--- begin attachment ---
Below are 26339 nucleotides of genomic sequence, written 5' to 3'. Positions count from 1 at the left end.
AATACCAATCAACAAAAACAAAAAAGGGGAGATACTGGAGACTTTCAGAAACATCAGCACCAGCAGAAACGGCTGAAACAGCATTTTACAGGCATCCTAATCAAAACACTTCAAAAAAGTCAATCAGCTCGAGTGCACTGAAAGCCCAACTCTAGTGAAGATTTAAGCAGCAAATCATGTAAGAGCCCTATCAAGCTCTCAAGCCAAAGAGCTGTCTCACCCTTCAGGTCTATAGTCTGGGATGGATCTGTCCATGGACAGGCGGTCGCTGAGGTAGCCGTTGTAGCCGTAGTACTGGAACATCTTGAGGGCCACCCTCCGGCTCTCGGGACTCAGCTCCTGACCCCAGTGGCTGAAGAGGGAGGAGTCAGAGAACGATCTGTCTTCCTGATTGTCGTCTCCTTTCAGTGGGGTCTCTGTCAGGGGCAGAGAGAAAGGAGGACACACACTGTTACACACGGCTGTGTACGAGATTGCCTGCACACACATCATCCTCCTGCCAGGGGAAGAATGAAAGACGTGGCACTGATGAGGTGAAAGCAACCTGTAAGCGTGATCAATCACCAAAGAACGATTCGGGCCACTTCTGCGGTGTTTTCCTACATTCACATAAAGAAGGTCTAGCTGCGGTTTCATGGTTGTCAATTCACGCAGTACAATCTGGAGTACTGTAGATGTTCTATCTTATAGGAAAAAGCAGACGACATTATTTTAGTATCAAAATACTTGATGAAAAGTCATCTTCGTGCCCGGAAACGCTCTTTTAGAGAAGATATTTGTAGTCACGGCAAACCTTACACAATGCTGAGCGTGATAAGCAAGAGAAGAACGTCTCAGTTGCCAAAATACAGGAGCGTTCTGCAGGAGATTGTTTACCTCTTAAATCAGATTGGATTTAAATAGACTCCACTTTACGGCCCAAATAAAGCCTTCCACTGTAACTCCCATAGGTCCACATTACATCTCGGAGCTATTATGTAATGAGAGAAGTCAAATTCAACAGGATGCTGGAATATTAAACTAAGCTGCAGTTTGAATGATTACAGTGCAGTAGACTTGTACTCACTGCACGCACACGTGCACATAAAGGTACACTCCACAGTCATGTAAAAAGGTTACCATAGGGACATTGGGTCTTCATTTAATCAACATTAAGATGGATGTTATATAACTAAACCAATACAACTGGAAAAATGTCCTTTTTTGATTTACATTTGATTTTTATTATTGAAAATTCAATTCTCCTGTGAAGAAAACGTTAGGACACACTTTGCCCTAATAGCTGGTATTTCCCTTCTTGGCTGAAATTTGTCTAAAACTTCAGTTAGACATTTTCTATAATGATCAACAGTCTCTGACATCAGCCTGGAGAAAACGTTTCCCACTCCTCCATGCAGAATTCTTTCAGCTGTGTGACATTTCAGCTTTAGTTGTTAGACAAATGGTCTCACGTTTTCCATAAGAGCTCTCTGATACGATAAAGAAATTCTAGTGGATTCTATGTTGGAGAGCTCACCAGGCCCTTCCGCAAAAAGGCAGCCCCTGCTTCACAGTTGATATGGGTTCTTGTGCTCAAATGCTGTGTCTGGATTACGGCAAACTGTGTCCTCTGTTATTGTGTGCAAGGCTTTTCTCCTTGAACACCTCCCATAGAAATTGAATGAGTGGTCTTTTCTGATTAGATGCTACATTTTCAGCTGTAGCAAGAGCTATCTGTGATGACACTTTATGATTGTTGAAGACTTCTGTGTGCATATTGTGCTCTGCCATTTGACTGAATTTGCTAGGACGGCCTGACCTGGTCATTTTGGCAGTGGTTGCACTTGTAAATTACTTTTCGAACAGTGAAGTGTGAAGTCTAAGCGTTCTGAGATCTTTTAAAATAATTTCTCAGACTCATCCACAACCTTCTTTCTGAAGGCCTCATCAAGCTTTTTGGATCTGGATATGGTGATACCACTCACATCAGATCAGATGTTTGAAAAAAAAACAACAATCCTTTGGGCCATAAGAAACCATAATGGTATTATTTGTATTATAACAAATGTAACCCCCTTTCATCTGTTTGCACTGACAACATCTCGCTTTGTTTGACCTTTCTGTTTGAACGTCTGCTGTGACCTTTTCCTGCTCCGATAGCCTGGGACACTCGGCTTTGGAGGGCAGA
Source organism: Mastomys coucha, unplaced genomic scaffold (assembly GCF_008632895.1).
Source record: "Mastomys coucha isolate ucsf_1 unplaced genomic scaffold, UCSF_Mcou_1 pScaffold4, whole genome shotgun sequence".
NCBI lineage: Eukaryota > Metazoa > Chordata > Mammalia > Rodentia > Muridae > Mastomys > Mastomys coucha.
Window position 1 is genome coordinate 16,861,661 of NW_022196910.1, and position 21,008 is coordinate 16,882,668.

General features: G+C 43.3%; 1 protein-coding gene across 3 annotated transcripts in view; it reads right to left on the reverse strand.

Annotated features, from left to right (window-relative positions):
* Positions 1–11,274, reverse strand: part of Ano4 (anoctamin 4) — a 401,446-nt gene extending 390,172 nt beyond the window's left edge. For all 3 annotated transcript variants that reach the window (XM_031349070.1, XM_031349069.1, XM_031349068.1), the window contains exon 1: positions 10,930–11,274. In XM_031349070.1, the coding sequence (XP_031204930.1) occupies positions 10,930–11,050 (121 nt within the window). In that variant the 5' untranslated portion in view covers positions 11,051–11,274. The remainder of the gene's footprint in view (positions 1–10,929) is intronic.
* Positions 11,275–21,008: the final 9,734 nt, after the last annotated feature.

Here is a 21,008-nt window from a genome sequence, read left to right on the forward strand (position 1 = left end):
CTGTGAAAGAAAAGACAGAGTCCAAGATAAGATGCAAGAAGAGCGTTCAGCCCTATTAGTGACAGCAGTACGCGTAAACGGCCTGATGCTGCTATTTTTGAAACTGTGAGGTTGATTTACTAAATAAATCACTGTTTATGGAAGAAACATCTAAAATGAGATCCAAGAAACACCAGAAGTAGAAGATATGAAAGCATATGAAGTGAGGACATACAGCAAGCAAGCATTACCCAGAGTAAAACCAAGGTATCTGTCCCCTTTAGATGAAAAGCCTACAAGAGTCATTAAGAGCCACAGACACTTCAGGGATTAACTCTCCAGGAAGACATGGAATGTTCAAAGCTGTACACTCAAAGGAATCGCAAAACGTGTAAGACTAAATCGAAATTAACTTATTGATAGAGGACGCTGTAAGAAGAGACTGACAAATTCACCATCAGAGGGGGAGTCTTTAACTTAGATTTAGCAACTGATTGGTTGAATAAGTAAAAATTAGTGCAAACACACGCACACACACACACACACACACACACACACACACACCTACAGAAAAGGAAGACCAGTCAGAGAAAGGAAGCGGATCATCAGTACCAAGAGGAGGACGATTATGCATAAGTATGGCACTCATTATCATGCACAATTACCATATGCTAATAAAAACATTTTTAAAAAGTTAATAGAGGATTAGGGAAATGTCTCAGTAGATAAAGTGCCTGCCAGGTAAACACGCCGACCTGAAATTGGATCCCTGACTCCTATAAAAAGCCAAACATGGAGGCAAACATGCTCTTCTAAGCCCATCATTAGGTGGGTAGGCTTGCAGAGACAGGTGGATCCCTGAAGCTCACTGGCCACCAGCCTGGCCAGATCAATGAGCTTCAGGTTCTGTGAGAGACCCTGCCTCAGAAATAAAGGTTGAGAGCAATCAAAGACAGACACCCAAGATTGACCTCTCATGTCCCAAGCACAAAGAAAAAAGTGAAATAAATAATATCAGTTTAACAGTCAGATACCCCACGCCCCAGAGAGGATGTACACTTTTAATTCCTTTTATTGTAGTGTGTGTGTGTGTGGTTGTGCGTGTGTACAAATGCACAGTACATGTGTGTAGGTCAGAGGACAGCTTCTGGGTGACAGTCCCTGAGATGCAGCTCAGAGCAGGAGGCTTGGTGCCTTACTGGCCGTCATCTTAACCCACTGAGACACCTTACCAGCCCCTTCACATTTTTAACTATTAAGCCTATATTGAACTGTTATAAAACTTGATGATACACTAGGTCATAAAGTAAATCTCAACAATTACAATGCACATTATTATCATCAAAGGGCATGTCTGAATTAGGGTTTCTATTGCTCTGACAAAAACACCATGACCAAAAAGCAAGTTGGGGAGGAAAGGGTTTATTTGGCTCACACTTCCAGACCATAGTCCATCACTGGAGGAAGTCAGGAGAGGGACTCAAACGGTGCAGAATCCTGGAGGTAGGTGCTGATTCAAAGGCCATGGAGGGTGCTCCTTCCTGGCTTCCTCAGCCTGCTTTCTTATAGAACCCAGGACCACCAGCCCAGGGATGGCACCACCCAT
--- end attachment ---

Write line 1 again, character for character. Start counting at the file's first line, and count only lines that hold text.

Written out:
Below are 26339 nucleotides of genomic sequence, written 5' to 3'. Positions count from 1 at the left end.